Jill said that in her career, she has found that holding these principles in the highest regard have been to her personal and professional benefit:

  1. Take care of the people around you because it’s the right thing to do.
  2. Be the person that you most admire.
  3. Be an expert in your field, contribute to your team and share the success with others.

Lisa C., VP / CFO

Lisa shares that these attributes have helped her to become the leader she is today and believes they are key to being a positive and effective leader:

  • Be innovative; always think outside the box to reach for the impossible.
  • Be grateful to your team; appreciation them for their efforts and contributions.
  • Be humble and selfless; foster your team’s wellbeing and unlock the individual potential.
  • Be empathic and supportive; build an emotional connection with your team.
  • Be assertive; it is acceptable to show your position with a firm and objective conviction.
  • Be a fair leader; people don’t need to be managed, they need someone taking the initiative and leading by example.

Lisa P.-H, President & CEO

On her journey to becoming the President & CEO of Wheelhouse Credit Union, Lisa has learned a lot about what it takes to be a female leader in business. She said, “if I were to give young women a tip or some advice, I would say believe in yourself, be kind and persevere. I have always been a believer in working hard, surrounding yourself with good people and learning all that you can.”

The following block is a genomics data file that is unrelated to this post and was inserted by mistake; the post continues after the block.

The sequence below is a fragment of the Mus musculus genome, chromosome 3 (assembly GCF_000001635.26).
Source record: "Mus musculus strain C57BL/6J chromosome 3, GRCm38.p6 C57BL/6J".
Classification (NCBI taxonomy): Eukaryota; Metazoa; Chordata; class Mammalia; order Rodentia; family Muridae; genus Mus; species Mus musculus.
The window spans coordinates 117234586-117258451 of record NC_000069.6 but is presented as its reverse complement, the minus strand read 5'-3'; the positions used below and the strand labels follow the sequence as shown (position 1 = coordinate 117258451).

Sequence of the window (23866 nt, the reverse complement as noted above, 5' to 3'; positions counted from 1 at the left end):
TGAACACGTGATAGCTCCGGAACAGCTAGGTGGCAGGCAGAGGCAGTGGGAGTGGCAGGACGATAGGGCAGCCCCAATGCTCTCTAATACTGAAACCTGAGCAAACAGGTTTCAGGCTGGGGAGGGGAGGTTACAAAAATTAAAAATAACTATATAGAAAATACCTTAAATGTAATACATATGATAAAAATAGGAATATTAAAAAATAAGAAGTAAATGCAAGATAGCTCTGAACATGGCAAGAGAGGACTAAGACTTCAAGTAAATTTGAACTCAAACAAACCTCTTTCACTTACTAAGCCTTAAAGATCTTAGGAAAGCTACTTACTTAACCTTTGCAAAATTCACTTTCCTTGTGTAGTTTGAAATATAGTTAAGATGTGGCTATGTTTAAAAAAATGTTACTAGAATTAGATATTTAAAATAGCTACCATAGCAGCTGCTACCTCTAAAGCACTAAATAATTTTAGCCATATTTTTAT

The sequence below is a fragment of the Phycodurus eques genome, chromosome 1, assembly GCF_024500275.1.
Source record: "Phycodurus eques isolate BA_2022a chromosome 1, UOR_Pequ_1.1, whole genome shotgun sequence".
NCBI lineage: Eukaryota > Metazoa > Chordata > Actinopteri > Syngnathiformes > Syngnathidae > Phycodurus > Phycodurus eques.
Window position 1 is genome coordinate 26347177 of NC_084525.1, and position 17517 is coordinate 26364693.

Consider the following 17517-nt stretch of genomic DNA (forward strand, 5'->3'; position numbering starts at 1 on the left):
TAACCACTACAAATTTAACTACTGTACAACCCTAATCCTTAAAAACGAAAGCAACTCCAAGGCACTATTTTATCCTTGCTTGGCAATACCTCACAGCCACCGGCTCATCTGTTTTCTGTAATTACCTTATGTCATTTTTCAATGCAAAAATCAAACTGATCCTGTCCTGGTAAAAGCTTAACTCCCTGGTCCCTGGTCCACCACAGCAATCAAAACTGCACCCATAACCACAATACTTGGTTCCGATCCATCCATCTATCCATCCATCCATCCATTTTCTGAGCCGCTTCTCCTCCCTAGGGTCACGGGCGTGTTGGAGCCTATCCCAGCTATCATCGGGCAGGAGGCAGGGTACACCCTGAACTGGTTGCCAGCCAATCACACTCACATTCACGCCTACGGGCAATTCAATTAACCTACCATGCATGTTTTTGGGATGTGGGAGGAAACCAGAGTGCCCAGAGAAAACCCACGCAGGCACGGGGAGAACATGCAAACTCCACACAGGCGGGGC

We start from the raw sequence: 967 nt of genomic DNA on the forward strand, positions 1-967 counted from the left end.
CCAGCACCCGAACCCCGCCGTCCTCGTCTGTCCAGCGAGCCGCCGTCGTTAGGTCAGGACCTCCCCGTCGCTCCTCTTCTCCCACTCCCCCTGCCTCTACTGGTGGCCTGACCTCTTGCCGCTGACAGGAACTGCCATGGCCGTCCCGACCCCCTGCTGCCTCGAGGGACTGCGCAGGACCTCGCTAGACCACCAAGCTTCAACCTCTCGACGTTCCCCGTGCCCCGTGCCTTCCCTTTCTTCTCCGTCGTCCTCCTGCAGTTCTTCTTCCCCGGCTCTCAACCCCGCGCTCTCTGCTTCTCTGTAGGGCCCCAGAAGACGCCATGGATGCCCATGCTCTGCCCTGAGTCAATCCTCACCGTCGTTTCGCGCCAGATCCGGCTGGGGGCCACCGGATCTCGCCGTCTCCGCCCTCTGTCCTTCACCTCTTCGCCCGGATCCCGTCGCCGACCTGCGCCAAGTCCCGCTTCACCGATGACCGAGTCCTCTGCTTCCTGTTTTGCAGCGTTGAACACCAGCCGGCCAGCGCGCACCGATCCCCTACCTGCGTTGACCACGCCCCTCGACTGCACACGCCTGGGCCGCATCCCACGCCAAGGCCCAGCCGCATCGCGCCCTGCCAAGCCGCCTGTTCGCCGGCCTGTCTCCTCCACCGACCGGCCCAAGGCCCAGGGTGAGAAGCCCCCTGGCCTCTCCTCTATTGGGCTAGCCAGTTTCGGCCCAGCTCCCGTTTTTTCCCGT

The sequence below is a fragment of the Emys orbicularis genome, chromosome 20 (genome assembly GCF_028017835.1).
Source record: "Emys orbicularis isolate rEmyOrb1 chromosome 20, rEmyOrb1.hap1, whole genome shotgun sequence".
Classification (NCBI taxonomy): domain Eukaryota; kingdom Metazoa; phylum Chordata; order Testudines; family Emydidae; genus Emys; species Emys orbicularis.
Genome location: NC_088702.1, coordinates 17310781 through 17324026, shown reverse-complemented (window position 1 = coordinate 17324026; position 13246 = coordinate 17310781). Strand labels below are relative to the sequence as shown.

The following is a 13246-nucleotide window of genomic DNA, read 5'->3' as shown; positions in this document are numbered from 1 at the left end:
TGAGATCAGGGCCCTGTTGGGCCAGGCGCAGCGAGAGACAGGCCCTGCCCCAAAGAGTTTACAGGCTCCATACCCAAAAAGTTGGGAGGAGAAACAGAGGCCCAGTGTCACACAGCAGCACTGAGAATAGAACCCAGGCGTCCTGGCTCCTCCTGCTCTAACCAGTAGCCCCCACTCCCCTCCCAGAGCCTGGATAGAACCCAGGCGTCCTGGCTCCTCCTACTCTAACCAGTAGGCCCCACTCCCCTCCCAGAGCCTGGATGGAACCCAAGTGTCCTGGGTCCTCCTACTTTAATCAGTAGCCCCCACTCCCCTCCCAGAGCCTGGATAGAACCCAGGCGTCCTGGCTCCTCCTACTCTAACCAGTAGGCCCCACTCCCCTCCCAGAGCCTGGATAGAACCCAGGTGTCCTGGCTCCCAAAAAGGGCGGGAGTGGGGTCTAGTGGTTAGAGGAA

Lisa adds:

  • Find a mentor(s) and help to mentor others.
  • Honesty, integrity and empathy should be your guiding principles. It will create a culture of trust.
  • Be humbly confident, but not afraid to show your strength.
  • Don’t lead so far in front that you forget the people you need most and that need you.
  • Walk alongside and get involved in your community.
  • To help you ground yourself in a purpose, find and support a cause you are passionate about.
  • Bring your passion to work to inspire passion in others.
  • Always be willing to fail upwards by taking ownership of your mistakes. There will be times things don’t work out as planned; make sure to find the wisdom in each lesson.

“At the end of the day, you should be able to reflect back and be proud of your work and interactions with others. I believe your work is your signature. It says a lot about who you are as a person…oh, and don’t forget to have fun and enjoy the moments, both big and small.”

All in all, our key takeaways for women who strive to be leaders in their field are be true to yourself, be honest, humble, and gracious, know your field, rise to the challenge, and don’t be afraid to fail.

To all our fellow women, Happy International Women’s Day.